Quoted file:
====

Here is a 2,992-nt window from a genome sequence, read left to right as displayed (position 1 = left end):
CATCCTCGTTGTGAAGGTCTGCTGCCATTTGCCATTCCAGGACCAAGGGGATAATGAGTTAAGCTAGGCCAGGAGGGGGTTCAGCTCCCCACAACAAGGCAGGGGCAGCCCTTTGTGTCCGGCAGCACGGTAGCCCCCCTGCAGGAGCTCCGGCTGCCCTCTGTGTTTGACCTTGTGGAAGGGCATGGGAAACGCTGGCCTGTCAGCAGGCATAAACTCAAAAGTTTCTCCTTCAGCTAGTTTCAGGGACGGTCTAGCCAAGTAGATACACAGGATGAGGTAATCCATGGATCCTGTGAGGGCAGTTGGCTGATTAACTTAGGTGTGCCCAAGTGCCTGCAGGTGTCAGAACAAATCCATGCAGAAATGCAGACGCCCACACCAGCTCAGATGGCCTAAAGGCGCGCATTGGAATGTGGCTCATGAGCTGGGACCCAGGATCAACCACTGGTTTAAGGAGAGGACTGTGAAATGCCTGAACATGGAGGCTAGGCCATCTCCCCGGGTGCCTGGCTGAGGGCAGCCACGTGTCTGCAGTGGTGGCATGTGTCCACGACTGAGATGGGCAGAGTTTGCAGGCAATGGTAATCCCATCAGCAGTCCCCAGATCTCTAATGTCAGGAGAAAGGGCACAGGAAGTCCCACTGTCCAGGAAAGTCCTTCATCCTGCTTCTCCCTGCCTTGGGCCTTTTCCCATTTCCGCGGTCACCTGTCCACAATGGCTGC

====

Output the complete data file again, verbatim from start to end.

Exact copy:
Here is a 2,992-nt window from a genome sequence, read left to right as displayed (position 1 = left end):
CATCCTCGTTGTGAAGGTCTGCTGCCATTTGCCATTCCAGGACCAAGGGGATAATGAGTTAAGCTAGGCCAGGAGGGGGTTCAGCTCCCCACAACAAGGCAGGGGCAGCCCTTTGTGTCCGGCAGCACGGTAGCCCCCCTGCAGGAGCTCCGGCTGCCCTCTGTGTTTGACCTTGTGGAAGGGCATGGGAAACGCTGGCCTGTCAGCAGGCATAAACTCAAAAGTTTCTCCTTCAGCTAGTTTCAGGGACGGTCTAGCCAAGTAGATACACAGGATGAGGTAATCCATGGATCCTGTGAGGGCAGTTGGCTGATTAACTTAGGTGTGCCCAAGTGCCTGCAGGTGTCAGAACAAATCCATGCAGAAATGCAGACGCCCACACCAGCTCAGATGGCCTAAAGGCGCGCATTGGAATGTGGCTCATGAGCTGGGACCCAGGATCAACCACTGGTTTAAGGAGAGGACTGTGAAATGCCTGAACATGGAGGCTAGGCCATCTCCCCGGGTGCCTGGCTGAGGGCAGCCACGTGTCTGCAGTGGTGGCATGTGTCCACGACTGAGATGGGCAGAGTTTGCAGGCAATGGTAATCCCATCAGCAGTCCCCAGATCTCTAATGTCAGGAGAAAGGGCACAGGAAGTCCCACTGTCCAGGAAAGTCCTTCATCCTGCTTCTCCCTGCCTTGGGCCTTTTCCCATTTCCGCGGTCACCTGTCCACAATGGCTGC